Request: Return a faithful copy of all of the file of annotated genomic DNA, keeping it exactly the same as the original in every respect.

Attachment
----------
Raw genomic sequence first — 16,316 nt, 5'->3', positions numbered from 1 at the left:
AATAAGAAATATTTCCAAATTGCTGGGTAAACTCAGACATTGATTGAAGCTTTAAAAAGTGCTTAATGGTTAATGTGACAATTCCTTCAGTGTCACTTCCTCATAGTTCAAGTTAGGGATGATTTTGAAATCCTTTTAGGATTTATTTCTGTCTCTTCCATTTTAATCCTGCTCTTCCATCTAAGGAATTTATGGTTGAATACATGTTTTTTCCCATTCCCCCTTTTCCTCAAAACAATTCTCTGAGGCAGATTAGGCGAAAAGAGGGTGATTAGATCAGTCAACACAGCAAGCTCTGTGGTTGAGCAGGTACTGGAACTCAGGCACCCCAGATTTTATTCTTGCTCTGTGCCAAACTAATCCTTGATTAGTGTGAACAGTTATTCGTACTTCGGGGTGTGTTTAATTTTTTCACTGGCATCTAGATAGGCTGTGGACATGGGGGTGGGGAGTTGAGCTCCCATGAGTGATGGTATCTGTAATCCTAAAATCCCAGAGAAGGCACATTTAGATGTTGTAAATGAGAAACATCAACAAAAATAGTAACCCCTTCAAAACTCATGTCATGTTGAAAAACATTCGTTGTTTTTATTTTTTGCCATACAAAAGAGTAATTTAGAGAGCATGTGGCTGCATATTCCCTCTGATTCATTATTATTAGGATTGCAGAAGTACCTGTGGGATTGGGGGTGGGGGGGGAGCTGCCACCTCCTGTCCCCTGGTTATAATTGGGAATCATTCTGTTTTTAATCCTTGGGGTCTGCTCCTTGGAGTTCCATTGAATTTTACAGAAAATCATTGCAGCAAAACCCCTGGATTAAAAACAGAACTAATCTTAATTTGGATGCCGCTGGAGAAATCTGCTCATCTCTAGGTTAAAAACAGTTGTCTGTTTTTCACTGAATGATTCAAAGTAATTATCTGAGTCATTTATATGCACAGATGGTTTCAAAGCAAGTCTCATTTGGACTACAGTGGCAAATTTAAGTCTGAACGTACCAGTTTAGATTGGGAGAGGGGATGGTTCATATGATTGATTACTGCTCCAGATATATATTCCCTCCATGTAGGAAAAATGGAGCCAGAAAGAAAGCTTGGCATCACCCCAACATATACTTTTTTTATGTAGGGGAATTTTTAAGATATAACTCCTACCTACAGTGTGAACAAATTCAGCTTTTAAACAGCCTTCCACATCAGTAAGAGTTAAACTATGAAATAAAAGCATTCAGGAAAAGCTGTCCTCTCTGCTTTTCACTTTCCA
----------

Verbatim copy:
Raw genomic sequence first — 16,316 nt, 5'->3', positions numbered from 1 at the left:
AATAAGAAATATTTCCAAATTGCTGGGTAAACTCAGACATTGATTGAAGCTTTAAAAAGTGCTTAATGGTTAATGTGACAATTCCTTCAGTGTCACTTCCTCATAGTTCAAGTTAGGGATGATTTTGAAATCCTTTTAGGATTTATTTCTGTCTCTTCCATTTTAATCCTGCTCTTCCATCTAAGGAATTTATGGTTGAATACATGTTTTTTCCCATTCCCCCTTTTCCTCAAAACAATTCTCTGAGGCAGATTAGGCGAAAAGAGGGTGATTAGATCAGTCAACACAGCAAGCTCTGTGGTTGAGCAGGTACTGGAACTCAGGCACCCCAGATTTTATTCTTGCTCTGTGCCAAACTAATCCTTGATTAGTGTGAACAGTTATTCGTACTTCGGGGTGTGTTTAATTTTTTCACTGGCATCTAGATAGGCTGTGGACATGGGGGTGGGGAGTTGAGCTCCCATGAGTGATGGTATCTGTAATCCTAAAATCCCAGAGAAGGCACATTTAGATGTTGTAAATGAGAAACATCAACAAAAATAGTAACCCCTTCAAAACTCATGTCATGTTGAAAAACATTCGTTGTTTTTATTTTTTGCCATACAAAAGAGTAATTTAGAGAGCATGTGGCTGCATATTCCCTCTGATTCATTATTATTAGGATTGCAGAAGTACCTGTGGGATTGGGGGTGGGGGGGGAGCTGCCACCTCCTGTCCCCTGGTTATAATTGGGAATCATTCTGTTTTTAATCCTTGGGGTCTGCTCCTTGGAGTTCCATTGAATTTTACAGAAAATCATTGCAGCAAAACCCCTGGATTAAAAACAGAACTAATCTTAATTTGGATGCCGCTGGAGAAATCTGCTCATCTCTAGGTTAAAAACAGTTGTCTGTTTTTCACTGAATGATTCAAAGTAATTATCTGAGTCATTTATATGCACAGATGGTTTCAAAGCAAGTCTCATTTGGACTACAGTGGCAAATTTAAGTCTGAACGTACCAGTTTAGATTGGGAGAGGGGATGGTTCATATGATTGATTACTGCTCCAGATATATATTCCCTCCATGTAGGAAAAATGGAGCCAGAAAGAAAGCTTGGCATCACCCCAACATATACTTTTTTTATGTAGGGGAATTTTTAAGATATAACTCCTACCTACAGTGTGAACAAATTCAGCTTTTAAACAGCCTTCCACATCAGTAAGAGTTAAACTATGAAATAAAAGCATTCAGGAAAAGCTGTCCTCTCTGCTTTTCACTTTCCA